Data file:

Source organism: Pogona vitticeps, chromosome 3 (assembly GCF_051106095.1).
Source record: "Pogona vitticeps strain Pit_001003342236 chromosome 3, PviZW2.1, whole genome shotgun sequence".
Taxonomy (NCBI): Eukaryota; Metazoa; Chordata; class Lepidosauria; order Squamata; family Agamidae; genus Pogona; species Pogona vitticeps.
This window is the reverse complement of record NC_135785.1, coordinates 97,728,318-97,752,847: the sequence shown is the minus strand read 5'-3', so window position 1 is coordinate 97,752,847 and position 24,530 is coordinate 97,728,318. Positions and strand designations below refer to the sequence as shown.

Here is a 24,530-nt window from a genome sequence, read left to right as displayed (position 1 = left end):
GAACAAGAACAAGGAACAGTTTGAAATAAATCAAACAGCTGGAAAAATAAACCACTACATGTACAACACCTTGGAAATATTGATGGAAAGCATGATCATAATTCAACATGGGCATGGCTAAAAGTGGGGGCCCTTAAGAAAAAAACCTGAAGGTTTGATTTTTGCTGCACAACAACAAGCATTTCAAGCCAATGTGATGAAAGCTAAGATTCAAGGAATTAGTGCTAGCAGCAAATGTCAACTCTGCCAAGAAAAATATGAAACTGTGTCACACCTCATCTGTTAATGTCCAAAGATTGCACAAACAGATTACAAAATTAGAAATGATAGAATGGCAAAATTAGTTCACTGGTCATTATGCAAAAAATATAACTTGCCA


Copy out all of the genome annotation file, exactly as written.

Source organism: Pogona vitticeps, chromosome 3 (assembly GCF_051106095.1).
Source record: "Pogona vitticeps strain Pit_001003342236 chromosome 3, PviZW2.1, whole genome shotgun sequence".
Taxonomy (NCBI): Eukaryota; Metazoa; Chordata; class Lepidosauria; order Squamata; family Agamidae; genus Pogona; species Pogona vitticeps.
This window is the reverse complement of record NC_135785.1, coordinates 97,728,318-97,752,847: the sequence shown is the minus strand read 5'-3', so window position 1 is coordinate 97,752,847 and position 24,530 is coordinate 97,728,318. Positions and strand designations below refer to the sequence as shown.

Here is a 24,530-nt window from a genome sequence, read left to right as displayed (position 1 = left end):
GAACAAGAACAAGGAACAGTTTGAAATAAATCAAACAGCTGGAAAAATAAACCACTACATGTACAACACCTTGGAAATATTGATGGAAAGCATGATCATAATTCAACATGGGCATGGCTAAAAGTGGGGGCCCTTAAGAAAAAAACCTGAAGGTTTGATTTTTGCTGCACAACAACAAGCATTTCAAGCCAATGTGATGAAAGCTAAGATTCAAGGAATTAGTGCTAGCAGCAAATGTCAACTCTGCCAAGAAAAATATGAAACTGTGTCACACCTCATCTGTTAATGTCCAAAGATTGCACAAACAGATTACAAAATTAGAAATGATAGAATGGCAAAATTAGTTCACTGGTCATTATGCAAAAAATATAACTTGCCA